Sponsored by Nakatsugawa city.
Zen is probably one of the most illustrious Japanese philosophies. Synonymous with rest or well-being for many in everyday language, Zen originated from a Japanese branch of Mahāyāna Buddhism that focuses on meditation.
Tea ceremony at Iouji Temple 医王寺
Japanese tea ceremonies are not strictly part of Zen meditation practice, which usually asks people to concentrate on one particular physical point. However, tea ceremonies gives a break from the pangs of the outside world by creating an aura of calm during tea preparation. This is a protocol to be respected.
A host of Iouji Temple warmly welcomed me on a rainy day. The temple is designed by traditional Japanese architects, and reveals all its welcoming character even in the pouring rain. You can be enveloped by its many smells, such as soft straw tatami, and rest your eyes on the light passing through smooth shoji sliding panes, and brighten your heart thanks to a garden filled with water landscapes and small waterfalls. Now take a rest and satiate your tastebuds.
Matcha tea takes several minutes to be prepared according to a protocol to respect to fully appreciate guests. After having poured a few tea spoons of matcha powder into the bottom of a ceramic tea bowl, pour in some small ladles of hot water and then vigorously stir up and down with a chasen, a small bamboo whisk made specifically for this purpose. Bubbles size on surface of tea shows us the quality of the host’s preparation: the smaller they are, the smoother the texture will be. To counter the bitterness of the tea, it is usually served with a Japanese sweet, and the sugary wagashi goes perfectly with the tart matcha. The Japanese sweet served here is made of chestnuts, one of Gifu Prefecture’s local specialties. With a strong but delicate taste and a melting texture without being soft, it is one of the best matcha partners that I have come across so far.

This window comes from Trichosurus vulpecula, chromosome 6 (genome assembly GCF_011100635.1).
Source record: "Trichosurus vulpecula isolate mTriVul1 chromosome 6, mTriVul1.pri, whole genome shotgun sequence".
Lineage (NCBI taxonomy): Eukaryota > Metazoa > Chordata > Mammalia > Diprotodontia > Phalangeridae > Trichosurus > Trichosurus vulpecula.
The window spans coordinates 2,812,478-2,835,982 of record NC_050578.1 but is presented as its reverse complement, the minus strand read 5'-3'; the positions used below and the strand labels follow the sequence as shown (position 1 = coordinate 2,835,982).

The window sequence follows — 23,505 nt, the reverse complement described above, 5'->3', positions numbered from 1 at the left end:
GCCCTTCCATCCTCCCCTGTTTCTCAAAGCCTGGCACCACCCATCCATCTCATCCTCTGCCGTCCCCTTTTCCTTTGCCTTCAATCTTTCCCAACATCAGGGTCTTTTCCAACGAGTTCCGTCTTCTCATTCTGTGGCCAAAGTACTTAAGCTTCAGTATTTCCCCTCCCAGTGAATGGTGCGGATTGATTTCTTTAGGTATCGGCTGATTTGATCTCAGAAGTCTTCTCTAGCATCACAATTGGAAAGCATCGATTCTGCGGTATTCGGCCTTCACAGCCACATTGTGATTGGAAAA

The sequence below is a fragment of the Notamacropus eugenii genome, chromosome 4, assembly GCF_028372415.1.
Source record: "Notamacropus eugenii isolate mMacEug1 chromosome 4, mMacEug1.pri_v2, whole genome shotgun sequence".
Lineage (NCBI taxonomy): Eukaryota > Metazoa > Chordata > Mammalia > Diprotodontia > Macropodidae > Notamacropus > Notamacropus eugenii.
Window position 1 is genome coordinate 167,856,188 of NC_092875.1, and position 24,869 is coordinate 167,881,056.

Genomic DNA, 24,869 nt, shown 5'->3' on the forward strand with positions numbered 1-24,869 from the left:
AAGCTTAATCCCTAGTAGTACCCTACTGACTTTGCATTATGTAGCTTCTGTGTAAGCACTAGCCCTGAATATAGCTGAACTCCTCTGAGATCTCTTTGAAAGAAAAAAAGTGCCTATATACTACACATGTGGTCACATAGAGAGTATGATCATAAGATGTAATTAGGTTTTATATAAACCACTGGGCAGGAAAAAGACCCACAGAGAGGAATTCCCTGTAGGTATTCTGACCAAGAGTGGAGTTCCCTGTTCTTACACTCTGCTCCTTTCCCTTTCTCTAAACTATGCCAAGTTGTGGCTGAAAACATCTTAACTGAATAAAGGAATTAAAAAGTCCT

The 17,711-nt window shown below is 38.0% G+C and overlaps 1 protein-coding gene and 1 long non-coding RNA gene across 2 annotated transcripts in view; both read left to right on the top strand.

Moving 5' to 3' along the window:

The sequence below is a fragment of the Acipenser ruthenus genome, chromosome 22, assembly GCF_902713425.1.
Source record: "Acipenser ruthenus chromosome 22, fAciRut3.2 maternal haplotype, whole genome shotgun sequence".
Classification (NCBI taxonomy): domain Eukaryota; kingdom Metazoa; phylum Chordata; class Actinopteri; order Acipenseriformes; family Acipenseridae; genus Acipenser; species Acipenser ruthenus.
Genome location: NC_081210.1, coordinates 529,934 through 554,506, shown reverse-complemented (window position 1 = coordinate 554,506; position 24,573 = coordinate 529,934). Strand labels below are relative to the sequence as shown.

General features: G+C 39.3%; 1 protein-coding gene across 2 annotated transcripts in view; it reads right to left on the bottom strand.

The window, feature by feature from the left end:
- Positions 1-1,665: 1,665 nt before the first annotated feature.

After the ceremony, finalized by one last powerful sip of matcha (protocol asks that you not leave a trace of matcha in the bowl) you can move into a prayer room to continue the moment. A monk in charge of the temple assisted me in burning an incense stick while reciting a short prayer if you wish. Prayer in this context is not necessarily related to a practice of religion or syncretism. This mindset is specific to the Japanese archipelago, where there is no harm in mixing practices or beliefs; all of the above is merely a physical and spiritual experience.
Once again, rainy weather during such an experience did not disturb me and provided a very different that was actually well-suited to meditation. Sounds of rainwater tinkling the traditional bells hung from rooftops gave me a precious auditory memory in Iou-ji Temple.
A tour guide of Nakatsugawa City offered me warmest and kindest welcome with a patience and passion to answer all of my specific questions about tea ceremony.
Experience Zazen 座禅 at Zensho-ji Temple善昌寺
After the tea ceremony prologue, now it is time to practice meditation. Zazen is a sitting meditation posture of Zen Buddhism, particularly known in the West by the Sōtō and Rinzai schools. The prefix za means “seated” and the suffix zen is “meditation,” zazen is therefore the sitting meditation referring to a posture which Buddha would have adopted during his meditations.
Zazen usually takes place from 30 to 60 minutes and is performed in a dojo, or more specifically in meditation rooms called zendo, with alternating kinhin which are meditative steps of ten minutes. Traditionally, a shijosho announces the beginning of zazen by ringing a bell three times, then hozensho plays sounds and announces the end of the cycle. Before and after the session on zafu, which is a meditation cushion, a practitioner salutes hands in gassho style, bowing to his zafu with fellow practitioners and master.